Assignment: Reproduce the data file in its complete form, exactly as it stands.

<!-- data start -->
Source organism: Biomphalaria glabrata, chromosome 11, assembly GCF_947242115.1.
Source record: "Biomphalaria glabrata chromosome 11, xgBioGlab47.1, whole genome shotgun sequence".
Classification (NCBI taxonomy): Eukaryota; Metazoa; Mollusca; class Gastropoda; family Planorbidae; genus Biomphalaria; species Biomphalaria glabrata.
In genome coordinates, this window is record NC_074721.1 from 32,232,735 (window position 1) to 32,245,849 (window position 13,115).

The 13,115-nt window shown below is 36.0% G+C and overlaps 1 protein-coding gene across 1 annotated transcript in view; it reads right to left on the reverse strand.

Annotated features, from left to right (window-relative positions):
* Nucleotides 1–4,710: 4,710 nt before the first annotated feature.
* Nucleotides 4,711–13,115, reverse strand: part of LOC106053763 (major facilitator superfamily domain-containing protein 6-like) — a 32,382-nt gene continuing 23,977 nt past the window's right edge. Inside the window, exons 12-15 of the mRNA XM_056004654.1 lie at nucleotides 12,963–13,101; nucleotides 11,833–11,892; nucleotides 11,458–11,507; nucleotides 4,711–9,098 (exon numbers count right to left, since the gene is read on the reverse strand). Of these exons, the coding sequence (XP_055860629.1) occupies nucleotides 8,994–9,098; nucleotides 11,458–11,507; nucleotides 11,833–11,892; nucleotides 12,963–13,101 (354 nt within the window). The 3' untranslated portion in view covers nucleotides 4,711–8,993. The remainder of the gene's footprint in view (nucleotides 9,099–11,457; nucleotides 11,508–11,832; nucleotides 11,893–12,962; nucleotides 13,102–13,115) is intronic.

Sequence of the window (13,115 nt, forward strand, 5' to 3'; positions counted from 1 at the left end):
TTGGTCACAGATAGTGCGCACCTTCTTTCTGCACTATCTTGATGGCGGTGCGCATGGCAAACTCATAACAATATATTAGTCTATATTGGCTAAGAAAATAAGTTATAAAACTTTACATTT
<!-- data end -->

Source organism: Biomphalaria glabrata, chromosome 11, assembly GCF_947242115.1.
Source record: "Biomphalaria glabrata chromosome 11, xgBioGlab47.1, whole genome shotgun sequence".
Classification (NCBI taxonomy): Eukaryota; Metazoa; Mollusca; class Gastropoda; family Planorbidae; genus Biomphalaria; species Biomphalaria glabrata.
In genome coordinates, this window is record NC_074721.1 from 32,232,735 (window position 1) to 32,245,849 (window position 13,115).

The 13,115-nt window shown below is 36.0% G+C and overlaps 1 protein-coding gene across 1 annotated transcript in view; it reads right to left on the reverse strand.

Annotated features, from left to right (window-relative positions):
* Nucleotides 1–4,710: 4,710 nt before the first annotated feature.
* Nucleotides 4,711–13,115, reverse strand: part of LOC106053763 (major facilitator superfamily domain-containing protein 6-like) — a 32,382-nt gene continuing 23,977 nt past the window's right edge. Inside the window, exons 12-15 of the mRNA XM_056004654.1 lie at nucleotides 12,963–13,101; nucleotides 11,833–11,892; nucleotides 11,458–11,507; nucleotides 4,711–9,098 (exon numbers count right to left, since the gene is read on the reverse strand). Of these exons, the coding sequence (XP_055860629.1) occupies nucleotides 8,994–9,098; nucleotides 11,458–11,507; nucleotides 11,833–11,892; nucleotides 12,963–13,101 (354 nt within the window). The 3' untranslated portion in view covers nucleotides 4,711–8,993. The remainder of the gene's footprint in view (nucleotides 9,099–11,457; nucleotides 11,508–11,832; nucleotides 11,893–12,962; nucleotides 13,102–13,115) is intronic.

Sequence of the window (13,115 nt, forward strand, 5' to 3'; positions counted from 1 at the left end):
TTGGTCACAGATAGTGCGCACCTTCTTTCTGCACTATCTTGATGGCGGTGCGCATGGCAAACTCATAACAATATATTAGTCTATATTGGCTAAGAAAATAAGTTATAAAACTTTACATTT